Making Healthcare Better with Patient Engagement
The trend toward patient engagement has been building slowly for a long time, now. (Very slowly: Remember when it was called consumerism?) No, we're not yet at the stage where consumers are using price and quality data to make decisions about where to go for care, but they are getting better at taking charge of their health: researching their health conditions online, bringing what they've found along with lists of questions to their annual physicals to share with their docs, and beginning to demand more convenient communications and scheduling options, such as e-mail and online.
Spreading the word among patients
This year, two patient engagement advocates made our annual list of 20 people who make healthcare better, and they happen to be a patient and his physician: Dave deBronkart and Daniel Sands, MD.
I interviewed them together and their relationship is remarkable—it is much more evolved than the stereotypical paternalistic physician and passive patient. They are more like partners–sharing information with each other and spreading their passion for patient engagement to others as well.
I think that as the general public hears more about patients and doctors like deBronkart and Sands, the more people will want to have that kind of relationship with their own physicians.
"We're spreading the word," deBronkart says. "And sooner or later everybody will be headed to our party."
Getting docs on board
I love that. But if every patient in the U.S. woke up tomorrow morning and decided they were going to become an engaged patient, they would probably find a big stumbling block: There are still plenty of physicians who are skeptical, stuck in their doctor-knows-best ways, or just don't think they have the time to practice this kind of healthcare. I wrote about that a bit in my article for HealthLeaders magazine about the patient of the future, noting that doctors don't get paid for phone or e-mail consultations, nor do they want to risk missing a diagnosis because they chatted online instead of face-to-face with a patient. Physicians have five to 10 minutes to see a patient, listen to his or her complaints, make a clinical decision and move on to the next appointment—there's hardly enough time to engage on a personal level or listen to a patient's summary of all the cool information he or she found on WebMd.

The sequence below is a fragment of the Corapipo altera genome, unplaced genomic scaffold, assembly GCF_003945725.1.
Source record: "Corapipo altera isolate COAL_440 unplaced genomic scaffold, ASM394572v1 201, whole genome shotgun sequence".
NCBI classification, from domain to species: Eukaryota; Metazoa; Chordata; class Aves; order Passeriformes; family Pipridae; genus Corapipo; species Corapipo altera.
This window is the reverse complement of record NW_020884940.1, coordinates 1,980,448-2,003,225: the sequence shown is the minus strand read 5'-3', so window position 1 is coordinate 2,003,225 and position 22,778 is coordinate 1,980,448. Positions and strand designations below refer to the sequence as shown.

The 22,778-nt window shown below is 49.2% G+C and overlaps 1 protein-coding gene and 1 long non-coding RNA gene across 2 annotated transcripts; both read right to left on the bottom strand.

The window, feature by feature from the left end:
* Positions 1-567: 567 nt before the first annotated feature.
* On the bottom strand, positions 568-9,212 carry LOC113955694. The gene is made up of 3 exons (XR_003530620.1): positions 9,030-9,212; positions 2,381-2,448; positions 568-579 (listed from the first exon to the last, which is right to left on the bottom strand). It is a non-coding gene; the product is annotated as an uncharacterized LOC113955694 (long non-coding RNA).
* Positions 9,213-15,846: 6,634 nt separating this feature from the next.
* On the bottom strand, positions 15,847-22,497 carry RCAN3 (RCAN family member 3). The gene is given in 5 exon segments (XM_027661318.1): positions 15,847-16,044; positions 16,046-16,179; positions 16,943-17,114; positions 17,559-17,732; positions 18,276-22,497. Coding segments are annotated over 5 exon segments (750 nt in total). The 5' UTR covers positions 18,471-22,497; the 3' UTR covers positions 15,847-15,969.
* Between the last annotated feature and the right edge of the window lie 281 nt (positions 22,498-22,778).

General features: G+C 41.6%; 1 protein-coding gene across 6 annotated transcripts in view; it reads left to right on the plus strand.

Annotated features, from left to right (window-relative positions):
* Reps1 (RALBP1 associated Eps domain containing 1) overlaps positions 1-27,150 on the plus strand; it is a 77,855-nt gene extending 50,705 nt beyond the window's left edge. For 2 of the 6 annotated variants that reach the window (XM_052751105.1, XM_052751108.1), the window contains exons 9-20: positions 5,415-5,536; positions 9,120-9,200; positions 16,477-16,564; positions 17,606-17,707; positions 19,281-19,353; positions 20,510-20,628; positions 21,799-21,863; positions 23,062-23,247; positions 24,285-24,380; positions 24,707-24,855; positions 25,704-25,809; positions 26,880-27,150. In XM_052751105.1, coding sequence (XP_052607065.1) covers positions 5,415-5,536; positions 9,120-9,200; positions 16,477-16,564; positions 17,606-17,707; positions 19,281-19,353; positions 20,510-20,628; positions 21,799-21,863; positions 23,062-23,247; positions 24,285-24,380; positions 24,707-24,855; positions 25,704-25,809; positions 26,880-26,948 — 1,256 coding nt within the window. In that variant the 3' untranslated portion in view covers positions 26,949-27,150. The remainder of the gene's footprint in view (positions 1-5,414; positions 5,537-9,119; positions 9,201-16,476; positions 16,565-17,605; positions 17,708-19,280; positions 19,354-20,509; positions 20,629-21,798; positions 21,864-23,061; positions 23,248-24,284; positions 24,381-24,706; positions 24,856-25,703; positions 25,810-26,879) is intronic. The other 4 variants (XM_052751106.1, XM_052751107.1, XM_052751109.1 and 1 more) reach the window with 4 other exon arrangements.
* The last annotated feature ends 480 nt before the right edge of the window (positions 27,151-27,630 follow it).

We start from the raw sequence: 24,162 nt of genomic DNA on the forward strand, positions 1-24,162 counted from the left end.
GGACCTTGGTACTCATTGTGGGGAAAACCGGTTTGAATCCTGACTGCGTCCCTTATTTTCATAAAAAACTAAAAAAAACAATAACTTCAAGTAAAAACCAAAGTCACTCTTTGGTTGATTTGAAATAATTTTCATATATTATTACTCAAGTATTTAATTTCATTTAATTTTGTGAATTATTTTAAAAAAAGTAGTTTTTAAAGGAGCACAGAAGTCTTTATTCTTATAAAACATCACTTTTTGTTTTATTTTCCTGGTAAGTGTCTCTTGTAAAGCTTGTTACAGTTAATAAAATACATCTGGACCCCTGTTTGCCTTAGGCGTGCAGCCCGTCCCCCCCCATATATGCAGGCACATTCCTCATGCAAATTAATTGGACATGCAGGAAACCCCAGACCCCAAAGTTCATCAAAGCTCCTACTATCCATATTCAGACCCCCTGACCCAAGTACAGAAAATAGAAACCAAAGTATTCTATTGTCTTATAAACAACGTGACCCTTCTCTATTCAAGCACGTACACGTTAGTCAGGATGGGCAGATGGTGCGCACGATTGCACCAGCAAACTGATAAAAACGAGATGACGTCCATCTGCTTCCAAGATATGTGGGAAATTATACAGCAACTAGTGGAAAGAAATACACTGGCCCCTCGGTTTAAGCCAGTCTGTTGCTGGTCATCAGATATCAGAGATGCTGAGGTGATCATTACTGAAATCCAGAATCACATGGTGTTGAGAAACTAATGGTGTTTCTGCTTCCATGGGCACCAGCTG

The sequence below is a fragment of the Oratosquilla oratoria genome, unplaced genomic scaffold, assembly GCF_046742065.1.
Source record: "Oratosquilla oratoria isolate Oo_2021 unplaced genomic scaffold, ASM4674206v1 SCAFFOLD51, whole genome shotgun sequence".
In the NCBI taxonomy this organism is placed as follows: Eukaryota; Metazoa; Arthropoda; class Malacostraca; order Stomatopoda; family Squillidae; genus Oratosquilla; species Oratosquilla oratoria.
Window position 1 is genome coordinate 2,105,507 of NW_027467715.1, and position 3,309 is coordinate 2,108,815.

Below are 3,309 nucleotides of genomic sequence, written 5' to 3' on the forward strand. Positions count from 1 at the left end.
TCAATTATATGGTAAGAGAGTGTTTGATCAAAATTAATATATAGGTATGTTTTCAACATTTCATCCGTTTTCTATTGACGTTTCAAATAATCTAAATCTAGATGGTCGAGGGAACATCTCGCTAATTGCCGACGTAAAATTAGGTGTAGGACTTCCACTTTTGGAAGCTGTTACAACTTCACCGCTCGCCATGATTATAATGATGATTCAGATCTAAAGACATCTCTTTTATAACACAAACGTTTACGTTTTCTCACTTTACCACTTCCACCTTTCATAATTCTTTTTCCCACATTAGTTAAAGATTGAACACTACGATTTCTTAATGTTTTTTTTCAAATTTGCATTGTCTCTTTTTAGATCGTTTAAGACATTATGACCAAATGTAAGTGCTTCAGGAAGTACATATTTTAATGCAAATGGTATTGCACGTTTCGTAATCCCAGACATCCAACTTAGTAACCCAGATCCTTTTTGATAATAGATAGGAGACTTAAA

"We still hear about people whose doctor tells them, 'Look, who has the medical degree here?'" deBronkart says in that article. But the best way to improve medicine is to make it more collaborative, he adds. "It may be that this new form of relationship is not nearly as burdensome as people might reasonably anticipate . . . The reality is that there is an enormous flood of new information being published. It's just more than anyone can keep up with."
Another thing that might start to bring docs around: Studies that show patient engagement can improve clinical care.
A new study on shared-decision making, where the patient and physician share information and decide on a course of treatment together, found that patients who were more involved in their care were less likely to undergo risky treatments. Other studies have also suggested that the perception of risk is increased under conditions that emphasize choice.
"We found that highlighting the perception of having a choice increases patients' worry about the risks of adverse events and decreases their willingness to accept treatment," said Yale University School of Medicine's Liana Fraenkel, MD, co-author of the study, which was published in the journal Arthritis Care & Research. "Having knowledgeable and highly engaged patients making informed decisions is a requirement for ensuring high-quality healthcare."
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